Kauai is an island for the senses – velvet-green mountains roll down to meet the ocean, fringed by swaying palm trees; it’s like something out of the movies, and it is: South Pacific, Jurassic Park – you wouldn’t be surprised to meet Elvis strumming a guitar or one of those dinosaurs (I know which I’d prefer). Secluded and laid-back it has everything you could want on a holiday in Hawaii – canyons, waterfalls and pristine beaches, outdoor adventures, sailing, snorkeling, and sunset luaus. The only problem is deciding what to do first. Here are some suggestions:
Day 1: Into the Mountains
To get a feel for the incredible landscape of The Garden Isle, take a sightseeing flight over Kauai. You’ll see Waimea Canyon, dubbed the Grand Canyon of the Pacific; Waialeale Crater, the wettest place on Earth and waterfalls and coastline to fill any digital camera’s memory. If planes are too tame for you, make like a bird yourself on the ziplines, harnessing up and riding high above rivers, canyons and waterfalls of Kalihiwai Valley. Or if you just prefer to be amongst the peace and wonder of nature, bike or hike through Waimea Canyon or to Kalihiwai Falls. To bring the adrenaline back under control in the evening, enjoy a traditional Hawaiian luau.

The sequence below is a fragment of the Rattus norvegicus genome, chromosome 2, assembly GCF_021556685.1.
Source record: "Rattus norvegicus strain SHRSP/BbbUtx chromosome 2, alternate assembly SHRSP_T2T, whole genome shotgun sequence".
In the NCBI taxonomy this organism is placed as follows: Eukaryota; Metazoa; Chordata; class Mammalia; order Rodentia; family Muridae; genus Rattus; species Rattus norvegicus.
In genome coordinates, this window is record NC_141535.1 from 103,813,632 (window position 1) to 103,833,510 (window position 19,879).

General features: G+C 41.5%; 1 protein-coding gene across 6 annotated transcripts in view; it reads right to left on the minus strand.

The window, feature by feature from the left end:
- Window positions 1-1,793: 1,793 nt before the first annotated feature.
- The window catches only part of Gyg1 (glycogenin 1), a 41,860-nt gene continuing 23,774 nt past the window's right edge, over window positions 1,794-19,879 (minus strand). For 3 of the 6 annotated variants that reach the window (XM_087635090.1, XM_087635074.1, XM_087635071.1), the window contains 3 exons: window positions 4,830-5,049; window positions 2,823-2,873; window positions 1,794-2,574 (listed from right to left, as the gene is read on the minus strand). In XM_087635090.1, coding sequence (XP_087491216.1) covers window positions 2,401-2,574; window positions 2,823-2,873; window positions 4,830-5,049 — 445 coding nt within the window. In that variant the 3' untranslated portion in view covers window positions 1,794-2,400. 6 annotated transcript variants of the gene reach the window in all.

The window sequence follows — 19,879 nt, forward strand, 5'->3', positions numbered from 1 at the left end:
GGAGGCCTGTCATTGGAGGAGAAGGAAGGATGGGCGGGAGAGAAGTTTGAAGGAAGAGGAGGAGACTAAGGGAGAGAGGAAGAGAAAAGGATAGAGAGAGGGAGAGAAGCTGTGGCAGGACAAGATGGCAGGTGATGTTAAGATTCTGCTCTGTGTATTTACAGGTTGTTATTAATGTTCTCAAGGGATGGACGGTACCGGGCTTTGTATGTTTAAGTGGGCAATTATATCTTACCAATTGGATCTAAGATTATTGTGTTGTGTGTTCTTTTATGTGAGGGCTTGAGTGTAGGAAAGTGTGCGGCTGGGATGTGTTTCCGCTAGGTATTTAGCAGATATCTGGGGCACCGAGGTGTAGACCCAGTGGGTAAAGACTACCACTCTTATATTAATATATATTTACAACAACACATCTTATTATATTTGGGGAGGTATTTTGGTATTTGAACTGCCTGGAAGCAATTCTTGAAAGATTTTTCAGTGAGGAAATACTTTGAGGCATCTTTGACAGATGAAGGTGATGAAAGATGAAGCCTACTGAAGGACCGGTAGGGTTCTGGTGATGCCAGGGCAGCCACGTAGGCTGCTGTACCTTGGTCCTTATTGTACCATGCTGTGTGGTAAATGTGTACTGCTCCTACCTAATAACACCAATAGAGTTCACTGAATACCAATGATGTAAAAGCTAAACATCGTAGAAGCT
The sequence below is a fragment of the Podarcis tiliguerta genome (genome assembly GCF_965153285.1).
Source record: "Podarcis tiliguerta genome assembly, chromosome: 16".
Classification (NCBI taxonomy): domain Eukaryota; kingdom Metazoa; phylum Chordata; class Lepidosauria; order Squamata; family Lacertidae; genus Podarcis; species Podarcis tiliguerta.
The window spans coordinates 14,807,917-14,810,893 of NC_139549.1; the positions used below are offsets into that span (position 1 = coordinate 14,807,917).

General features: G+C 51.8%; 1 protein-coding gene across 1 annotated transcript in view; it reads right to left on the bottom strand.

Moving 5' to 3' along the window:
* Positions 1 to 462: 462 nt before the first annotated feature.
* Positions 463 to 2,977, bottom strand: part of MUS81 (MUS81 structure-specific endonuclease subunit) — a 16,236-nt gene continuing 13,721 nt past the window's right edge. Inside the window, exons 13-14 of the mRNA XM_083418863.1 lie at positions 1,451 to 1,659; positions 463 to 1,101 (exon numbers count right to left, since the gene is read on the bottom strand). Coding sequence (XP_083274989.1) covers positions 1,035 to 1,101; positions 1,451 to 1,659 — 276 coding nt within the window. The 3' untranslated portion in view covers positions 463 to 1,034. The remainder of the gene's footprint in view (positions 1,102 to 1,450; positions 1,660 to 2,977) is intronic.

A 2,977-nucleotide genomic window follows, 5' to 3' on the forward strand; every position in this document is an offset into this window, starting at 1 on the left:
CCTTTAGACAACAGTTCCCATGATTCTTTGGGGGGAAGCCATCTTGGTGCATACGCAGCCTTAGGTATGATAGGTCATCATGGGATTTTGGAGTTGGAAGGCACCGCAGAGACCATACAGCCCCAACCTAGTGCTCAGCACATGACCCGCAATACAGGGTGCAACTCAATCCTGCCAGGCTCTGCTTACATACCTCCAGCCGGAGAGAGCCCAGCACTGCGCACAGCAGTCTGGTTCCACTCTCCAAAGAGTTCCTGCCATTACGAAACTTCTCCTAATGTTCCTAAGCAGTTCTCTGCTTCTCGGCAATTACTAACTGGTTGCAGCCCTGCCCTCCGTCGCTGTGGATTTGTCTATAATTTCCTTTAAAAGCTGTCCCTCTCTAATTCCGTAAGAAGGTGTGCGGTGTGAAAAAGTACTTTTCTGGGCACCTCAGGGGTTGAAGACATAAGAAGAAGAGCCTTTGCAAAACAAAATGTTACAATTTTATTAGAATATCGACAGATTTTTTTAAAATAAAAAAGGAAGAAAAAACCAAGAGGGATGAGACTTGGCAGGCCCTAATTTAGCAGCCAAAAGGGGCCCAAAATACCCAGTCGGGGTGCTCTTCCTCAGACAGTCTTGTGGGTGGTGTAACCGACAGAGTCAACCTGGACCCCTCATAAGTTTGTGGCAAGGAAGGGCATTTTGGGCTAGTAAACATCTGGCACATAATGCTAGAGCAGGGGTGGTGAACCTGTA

Day 2: Water, Water Everywhere
You have two choices here: the
river or the sea. If you fancy a bit of kayaking, head for the Hule’la
River and paddle deep into the heart of the jungle. Or go to the Wailua
River and paddle and hike your way up to the shadow of Mt Wai’ale’ale
and catch your breath by a spectacular waterfall before heading back. If
you prefer ocean to river, spend the day paddling around the pristine
and hidden beaches of the South Shore. But if it’s the waves that have
always called to you, here’s your chance to learn to surf, on the North
Shore’s Hanalei Bay beaches.
Day 3: Cast Off
Now that you know Kauai a little better, it’s time to set sail and explore the surroundings. Just offshore lies Ni’lhau, the Forbidden Island, privately owned and fiercely protected, it is only open to those who live there or tour parties who come to snorkel among the unique coastal formations. On the way there and back, see the seacaves and waterfalls of the majestic Napali coast. Or if you prefer to stay closer to home, snorkel and sail, or swim and lounge on the beaches of Kauai before setting sail on a sunset dinner cruise.
Even without the croonings of Elvis, Kauai’s going to leave you deeply in love.